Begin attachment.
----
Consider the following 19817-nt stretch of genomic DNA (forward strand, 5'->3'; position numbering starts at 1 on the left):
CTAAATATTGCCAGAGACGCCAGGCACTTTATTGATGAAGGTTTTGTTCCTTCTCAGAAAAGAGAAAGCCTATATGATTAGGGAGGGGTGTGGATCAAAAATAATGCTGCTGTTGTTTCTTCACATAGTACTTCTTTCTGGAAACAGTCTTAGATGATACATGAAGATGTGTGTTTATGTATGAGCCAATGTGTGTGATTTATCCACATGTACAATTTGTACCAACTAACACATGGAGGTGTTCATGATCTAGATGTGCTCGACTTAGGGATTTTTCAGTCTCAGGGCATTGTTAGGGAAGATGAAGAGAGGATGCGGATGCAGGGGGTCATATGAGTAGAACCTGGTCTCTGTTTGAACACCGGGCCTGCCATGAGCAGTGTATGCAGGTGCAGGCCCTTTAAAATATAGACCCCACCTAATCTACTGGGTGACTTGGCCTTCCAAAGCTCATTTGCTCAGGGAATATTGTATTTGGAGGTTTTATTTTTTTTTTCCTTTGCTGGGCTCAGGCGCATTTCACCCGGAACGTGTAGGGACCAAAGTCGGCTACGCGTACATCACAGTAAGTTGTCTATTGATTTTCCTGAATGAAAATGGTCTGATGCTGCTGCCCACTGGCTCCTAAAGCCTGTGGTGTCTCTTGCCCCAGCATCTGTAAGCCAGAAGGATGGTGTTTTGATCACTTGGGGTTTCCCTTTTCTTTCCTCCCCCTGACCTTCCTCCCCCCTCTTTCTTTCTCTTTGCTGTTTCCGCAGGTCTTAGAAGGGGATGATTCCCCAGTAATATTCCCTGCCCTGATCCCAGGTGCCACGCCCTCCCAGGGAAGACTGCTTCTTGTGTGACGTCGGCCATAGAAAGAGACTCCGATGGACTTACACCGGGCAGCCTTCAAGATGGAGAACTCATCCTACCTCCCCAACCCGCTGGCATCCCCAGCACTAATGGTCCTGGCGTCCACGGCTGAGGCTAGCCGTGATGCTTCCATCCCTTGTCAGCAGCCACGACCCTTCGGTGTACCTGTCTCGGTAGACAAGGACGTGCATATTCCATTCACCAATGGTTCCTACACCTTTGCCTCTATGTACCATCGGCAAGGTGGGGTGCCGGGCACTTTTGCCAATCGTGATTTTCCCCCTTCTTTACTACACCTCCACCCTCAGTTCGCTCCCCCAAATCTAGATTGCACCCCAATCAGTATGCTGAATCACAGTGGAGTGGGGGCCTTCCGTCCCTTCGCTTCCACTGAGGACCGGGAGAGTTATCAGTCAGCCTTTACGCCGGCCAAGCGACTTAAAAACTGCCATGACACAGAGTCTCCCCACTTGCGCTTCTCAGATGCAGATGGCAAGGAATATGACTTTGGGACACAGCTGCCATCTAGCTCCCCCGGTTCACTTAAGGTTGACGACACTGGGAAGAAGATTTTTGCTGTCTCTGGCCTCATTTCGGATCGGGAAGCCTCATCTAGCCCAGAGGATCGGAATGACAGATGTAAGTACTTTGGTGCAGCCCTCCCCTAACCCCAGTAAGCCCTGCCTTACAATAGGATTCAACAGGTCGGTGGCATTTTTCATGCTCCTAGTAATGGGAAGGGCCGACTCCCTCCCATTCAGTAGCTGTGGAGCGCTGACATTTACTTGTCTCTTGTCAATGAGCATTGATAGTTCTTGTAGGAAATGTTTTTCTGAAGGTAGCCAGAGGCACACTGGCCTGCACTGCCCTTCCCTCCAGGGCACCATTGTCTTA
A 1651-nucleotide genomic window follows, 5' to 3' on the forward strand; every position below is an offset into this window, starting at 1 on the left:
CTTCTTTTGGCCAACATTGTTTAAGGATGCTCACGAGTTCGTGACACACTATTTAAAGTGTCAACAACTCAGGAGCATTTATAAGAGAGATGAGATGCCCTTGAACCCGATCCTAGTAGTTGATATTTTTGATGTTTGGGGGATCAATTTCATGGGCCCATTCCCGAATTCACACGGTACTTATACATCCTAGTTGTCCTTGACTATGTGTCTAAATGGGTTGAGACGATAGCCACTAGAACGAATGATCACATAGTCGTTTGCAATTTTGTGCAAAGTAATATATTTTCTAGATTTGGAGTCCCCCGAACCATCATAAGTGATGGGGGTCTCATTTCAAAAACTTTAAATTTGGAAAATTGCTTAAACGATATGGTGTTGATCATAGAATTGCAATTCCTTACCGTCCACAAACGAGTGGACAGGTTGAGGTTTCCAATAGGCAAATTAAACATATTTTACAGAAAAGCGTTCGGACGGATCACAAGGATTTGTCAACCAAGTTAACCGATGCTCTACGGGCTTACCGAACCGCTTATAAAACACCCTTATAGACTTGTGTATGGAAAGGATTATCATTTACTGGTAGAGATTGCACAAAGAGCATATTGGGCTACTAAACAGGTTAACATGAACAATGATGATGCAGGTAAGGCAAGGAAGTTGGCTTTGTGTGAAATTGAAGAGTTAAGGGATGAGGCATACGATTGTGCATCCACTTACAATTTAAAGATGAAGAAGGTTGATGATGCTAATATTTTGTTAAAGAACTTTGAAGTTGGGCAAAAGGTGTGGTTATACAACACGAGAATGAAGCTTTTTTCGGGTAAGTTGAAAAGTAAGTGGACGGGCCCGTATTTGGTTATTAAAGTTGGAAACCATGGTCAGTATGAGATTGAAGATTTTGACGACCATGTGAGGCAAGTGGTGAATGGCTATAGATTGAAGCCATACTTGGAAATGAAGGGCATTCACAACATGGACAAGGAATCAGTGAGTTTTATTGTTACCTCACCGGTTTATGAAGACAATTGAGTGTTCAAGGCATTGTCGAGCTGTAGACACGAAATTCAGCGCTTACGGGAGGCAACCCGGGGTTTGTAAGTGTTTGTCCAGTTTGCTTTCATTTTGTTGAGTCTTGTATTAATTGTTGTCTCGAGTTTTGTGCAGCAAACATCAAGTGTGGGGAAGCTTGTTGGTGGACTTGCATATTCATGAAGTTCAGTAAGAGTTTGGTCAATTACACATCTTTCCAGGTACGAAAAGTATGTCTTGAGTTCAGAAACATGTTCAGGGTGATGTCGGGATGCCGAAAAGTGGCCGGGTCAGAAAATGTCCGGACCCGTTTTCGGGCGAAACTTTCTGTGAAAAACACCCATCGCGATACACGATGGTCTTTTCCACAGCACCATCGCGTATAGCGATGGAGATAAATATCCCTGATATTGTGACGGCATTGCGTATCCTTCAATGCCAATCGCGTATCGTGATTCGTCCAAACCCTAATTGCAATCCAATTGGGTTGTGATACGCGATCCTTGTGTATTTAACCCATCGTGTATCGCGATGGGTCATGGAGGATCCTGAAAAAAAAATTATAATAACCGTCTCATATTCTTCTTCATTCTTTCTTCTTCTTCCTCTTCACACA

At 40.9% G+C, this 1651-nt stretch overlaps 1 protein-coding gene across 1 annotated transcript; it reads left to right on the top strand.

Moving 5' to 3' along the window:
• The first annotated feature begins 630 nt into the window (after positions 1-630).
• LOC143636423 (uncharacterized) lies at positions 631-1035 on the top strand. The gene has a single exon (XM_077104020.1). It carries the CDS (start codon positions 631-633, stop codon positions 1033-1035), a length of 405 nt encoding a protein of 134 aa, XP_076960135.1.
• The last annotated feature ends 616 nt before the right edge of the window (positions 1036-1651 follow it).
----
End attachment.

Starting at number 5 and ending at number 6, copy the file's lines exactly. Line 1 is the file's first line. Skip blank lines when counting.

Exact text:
At 40.9% G+C, this 1651-nt stretch overlaps 1 protein-coding gene across 1 annotated transcript; it reads left to right on the top strand.

Moving 5' to 3' along the window: